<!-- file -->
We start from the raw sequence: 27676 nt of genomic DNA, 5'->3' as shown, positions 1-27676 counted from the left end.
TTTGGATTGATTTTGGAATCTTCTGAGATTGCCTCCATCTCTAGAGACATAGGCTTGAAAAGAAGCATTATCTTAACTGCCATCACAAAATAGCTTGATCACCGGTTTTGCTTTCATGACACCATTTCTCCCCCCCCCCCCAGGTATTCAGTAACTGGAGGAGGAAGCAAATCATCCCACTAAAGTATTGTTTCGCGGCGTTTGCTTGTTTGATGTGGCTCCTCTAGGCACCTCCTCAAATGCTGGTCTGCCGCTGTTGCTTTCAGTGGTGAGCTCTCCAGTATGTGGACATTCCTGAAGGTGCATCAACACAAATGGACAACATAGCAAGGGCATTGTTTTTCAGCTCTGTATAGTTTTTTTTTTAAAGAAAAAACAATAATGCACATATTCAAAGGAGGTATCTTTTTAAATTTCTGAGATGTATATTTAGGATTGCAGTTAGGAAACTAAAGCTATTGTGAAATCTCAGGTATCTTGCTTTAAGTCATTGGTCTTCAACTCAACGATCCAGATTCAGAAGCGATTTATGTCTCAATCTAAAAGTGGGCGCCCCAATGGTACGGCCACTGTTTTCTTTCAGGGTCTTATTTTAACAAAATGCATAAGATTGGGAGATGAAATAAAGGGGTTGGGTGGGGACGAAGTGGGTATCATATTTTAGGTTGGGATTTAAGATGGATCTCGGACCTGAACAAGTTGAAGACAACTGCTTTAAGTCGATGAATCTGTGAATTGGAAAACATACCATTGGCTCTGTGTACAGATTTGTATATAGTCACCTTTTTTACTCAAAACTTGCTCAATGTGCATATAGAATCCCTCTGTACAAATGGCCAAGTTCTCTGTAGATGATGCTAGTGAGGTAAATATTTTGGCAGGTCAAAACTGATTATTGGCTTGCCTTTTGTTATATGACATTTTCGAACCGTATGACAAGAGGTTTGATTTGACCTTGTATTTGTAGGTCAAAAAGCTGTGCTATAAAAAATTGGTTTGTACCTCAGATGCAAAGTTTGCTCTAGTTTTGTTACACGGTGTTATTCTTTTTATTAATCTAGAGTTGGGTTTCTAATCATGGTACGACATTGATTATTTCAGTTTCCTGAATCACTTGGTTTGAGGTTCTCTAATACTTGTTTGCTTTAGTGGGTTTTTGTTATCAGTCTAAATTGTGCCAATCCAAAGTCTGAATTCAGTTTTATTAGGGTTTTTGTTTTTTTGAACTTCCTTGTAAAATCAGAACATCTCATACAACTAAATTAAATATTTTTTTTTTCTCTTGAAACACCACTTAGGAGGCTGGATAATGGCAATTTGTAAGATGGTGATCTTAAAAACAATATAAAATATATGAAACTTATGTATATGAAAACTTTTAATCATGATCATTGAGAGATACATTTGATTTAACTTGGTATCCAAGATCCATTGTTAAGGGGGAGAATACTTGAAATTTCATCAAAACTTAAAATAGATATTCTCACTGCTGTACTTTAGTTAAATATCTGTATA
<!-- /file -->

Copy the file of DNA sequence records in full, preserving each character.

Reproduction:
We start from the raw sequence: 27676 nt of genomic DNA, 5'->3' as shown, positions 1-27676 counted from the left end.
TTTGGATTGATTTTGGAATCTTCTGAGATTGCCTCCATCTCTAGAGACATAGGCTTGAAAAGAAGCATTATCTTAACTGCCATCACAAAATAGCTTGATCACCGGTTTTGCTTTCATGACACCATTTCTCCCCCCCCCCCCAGGTATTCAGTAACTGGAGGAGGAAGCAAATCATCCCACTAAAGTATTGTTTCGCGGCGTTTGCTTGTTTGATGTGGCTCCTCTAGGCACCTCCTCAAATGCTGGTCTGCCGCTGTTGCTTTCAGTGGTGAGCTCTCCAGTATGTGGACATTCCTGAAGGTGCATCAACACAAATGGACAACATAGCAAGGGCATTGTTTTTCAGCTCTGTATAGTTTTTTTTTTAAAGAAAAAACAATAATGCACATATTCAAAGGAGGTATCTTTTTAAATTTCTGAGATGTATATTTAGGATTGCAGTTAGGAAACTAAAGCTATTGTGAAATCTCAGGTATCTTGCTTTAAGTCATTGGTCTTCAACTCAACGATCCAGATTCAGAAGCGATTTATGTCTCAATCTAAAAGTGGGCGCCCCAATGGTACGGCCACTGTTTTCTTTCAGGGTCTTATTTTAACAAAATGCATAAGATTGGGAGATGAAATAAAGGGGTTGGGTGGGGACGAAGTGGGTATCATATTTTAGGTTGGGATTTAAGATGGATCTCGGACCTGAACAAGTTGAAGACAACTGCTTTAAGTCGATGAATCTGTGAATTGGAAAACATACCATTGGCTCTGTGTACAGATTTGTATATAGTCACCTTTTTTACTCAAAACTTGCTCAATGTGCATATAGAATCCCTCTGTACAAATGGCCAAGTTCTCTGTAGATGATGCTAGTGAGGTAAATATTTTGGCAGGTCAAAACTGATTATTGGCTTGCCTTTTGTTATATGACATTTTCGAACCGTATGACAAGAGGTTTGATTTGACCTTGTATTTGTAGGTCAAAAAGCTGTGCTATAAAAAATTGGTTTGTACCTCAGATGCAAAGTTTGCTCTAGTTTTGTTACACGGTGTTATTCTTTTTATTAATCTAGAGTTGGGTTTCTAATCATGGTACGACATTGATTATTTCAGTTTCCTGAATCACTTGGTTTGAGGTTCTCTAATACTTGTTTGCTTTAGTGGGTTTTTGTTATCAGTCTAAATTGTGCCAATCCAAAGTCTGAATTCAGTTTTATTAGGGTTTTTGTTTTTTTGAACTTCCTTGTAAAATCAGAACATCTCATACAACTAAATTAAATATTTTTTTTTTCTCTTGAAACACCACTTAGGAGGCTGGATAATGGCAATTTGTAAGATGGTGATCTTAAAAACAATATAAAATATATGAAACTTATGTATATGAAAACTTTTAATCATGATCATTGAGAGATACATTTGATTTAACTTGGTATCCAAGATCCATTGTTAAGGGGGAGAATACTTGAAATTTCATCAAAACTTAAAATAGATATTCTCACTGCTGTACTTTAGTTAAATATCTGTATA